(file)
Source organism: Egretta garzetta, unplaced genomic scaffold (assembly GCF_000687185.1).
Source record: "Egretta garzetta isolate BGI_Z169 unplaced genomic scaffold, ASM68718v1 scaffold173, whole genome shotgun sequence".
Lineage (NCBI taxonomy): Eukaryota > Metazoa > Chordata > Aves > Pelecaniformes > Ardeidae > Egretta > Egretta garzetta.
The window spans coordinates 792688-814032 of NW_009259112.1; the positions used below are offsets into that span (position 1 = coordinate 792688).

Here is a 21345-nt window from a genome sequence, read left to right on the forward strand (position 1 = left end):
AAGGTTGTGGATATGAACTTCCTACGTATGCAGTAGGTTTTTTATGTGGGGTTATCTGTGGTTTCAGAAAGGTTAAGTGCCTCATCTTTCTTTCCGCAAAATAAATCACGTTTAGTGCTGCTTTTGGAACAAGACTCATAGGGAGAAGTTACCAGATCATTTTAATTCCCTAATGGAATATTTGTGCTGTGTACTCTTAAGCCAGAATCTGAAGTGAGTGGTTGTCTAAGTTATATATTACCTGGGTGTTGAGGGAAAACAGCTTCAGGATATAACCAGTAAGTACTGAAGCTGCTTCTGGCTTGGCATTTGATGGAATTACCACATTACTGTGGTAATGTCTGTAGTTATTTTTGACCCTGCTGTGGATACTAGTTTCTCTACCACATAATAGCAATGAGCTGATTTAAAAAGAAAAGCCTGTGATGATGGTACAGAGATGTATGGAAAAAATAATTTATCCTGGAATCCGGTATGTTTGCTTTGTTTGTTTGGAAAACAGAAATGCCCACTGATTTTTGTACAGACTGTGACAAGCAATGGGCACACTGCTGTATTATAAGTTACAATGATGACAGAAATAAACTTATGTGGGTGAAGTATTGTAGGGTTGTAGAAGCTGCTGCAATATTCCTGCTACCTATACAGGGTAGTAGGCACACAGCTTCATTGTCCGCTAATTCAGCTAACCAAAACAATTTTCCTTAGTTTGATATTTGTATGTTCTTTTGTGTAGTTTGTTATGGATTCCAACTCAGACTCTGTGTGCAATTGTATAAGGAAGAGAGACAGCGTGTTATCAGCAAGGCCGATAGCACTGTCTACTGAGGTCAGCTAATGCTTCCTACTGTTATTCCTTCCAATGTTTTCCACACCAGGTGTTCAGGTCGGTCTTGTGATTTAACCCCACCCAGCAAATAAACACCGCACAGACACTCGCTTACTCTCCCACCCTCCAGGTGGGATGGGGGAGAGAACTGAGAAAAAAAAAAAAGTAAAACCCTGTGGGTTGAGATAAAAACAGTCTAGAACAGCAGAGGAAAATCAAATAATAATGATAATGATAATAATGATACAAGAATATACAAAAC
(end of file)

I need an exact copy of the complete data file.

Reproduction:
Source organism: Egretta garzetta, unplaced genomic scaffold (assembly GCF_000687185.1).
Source record: "Egretta garzetta isolate BGI_Z169 unplaced genomic scaffold, ASM68718v1 scaffold173, whole genome shotgun sequence".
Lineage (NCBI taxonomy): Eukaryota > Metazoa > Chordata > Aves > Pelecaniformes > Ardeidae > Egretta > Egretta garzetta.
The window spans coordinates 792688-814032 of NW_009259112.1; the positions used below are offsets into that span (position 1 = coordinate 792688).

Here is a 21345-nt window from a genome sequence, read left to right on the forward strand (position 1 = left end):
AAGGTTGTGGATATGAACTTCCTACGTATGCAGTAGGTTTTTTATGTGGGGTTATCTGTGGTTTCAGAAAGGTTAAGTGCCTCATCTTTCTTTCCGCAAAATAAATCACGTTTAGTGCTGCTTTTGGAACAAGACTCATAGGGAGAAGTTACCAGATCATTTTAATTCCCTAATGGAATATTTGTGCTGTGTACTCTTAAGCCAGAATCTGAAGTGAGTGGTTGTCTAAGTTATATATTACCTGGGTGTTGAGGGAAAACAGCTTCAGGATATAACCAGTAAGTACTGAAGCTGCTTCTGGCTTGGCATTTGATGGAATTACCACATTACTGTGGTAATGTCTGTAGTTATTTTTGACCCTGCTGTGGATACTAGTTTCTCTACCACATAATAGCAATGAGCTGATTTAAAAAGAAAAGCCTGTGATGATGGTACAGAGATGTATGGAAAAAATAATTTATCCTGGAATCCGGTATGTTTGCTTTGTTTGTTTGGAAAACAGAAATGCCCACTGATTTTTGTACAGACTGTGACAAGCAATGGGCACACTGCTGTATTATAAGTTACAATGATGACAGAAATAAACTTATGTGGGTGAAGTATTGTAGGGTTGTAGAAGCTGCTGCAATATTCCTGCTACCTATACAGGGTAGTAGGCACACAGCTTCATTGTCCGCTAATTCAGCTAACCAAAACAATTTTCCTTAGTTTGATATTTGTATGTTCTTTTGTGTAGTTTGTTATGGATTCCAACTCAGACTCTGTGTGCAATTGTATAAGGAAGAGAGACAGCGTGTTATCAGCAAGGCCGATAGCACTGTCTACTGAGGTCAGCTAATGCTTCCTACTGTTATTCCTTCCAATGTTTTCCACACCAGGTGTTCAGGTCGGTCTTGTGATTTAACCCCACCCAGCAAATAAACACCGCACAGACACTCGCTTACTCTCCCACCCTCCAGGTGGGATGGGGGAGAGAACTGAGAAAAAAAAAAAAGTAAAACCCTGTGGGTTGAGATAAAAACAGTCTAGAACAGCAGAGGAAAATCAAATAATAATGATAATGATAATAATGATACAAGAATATACAAAAC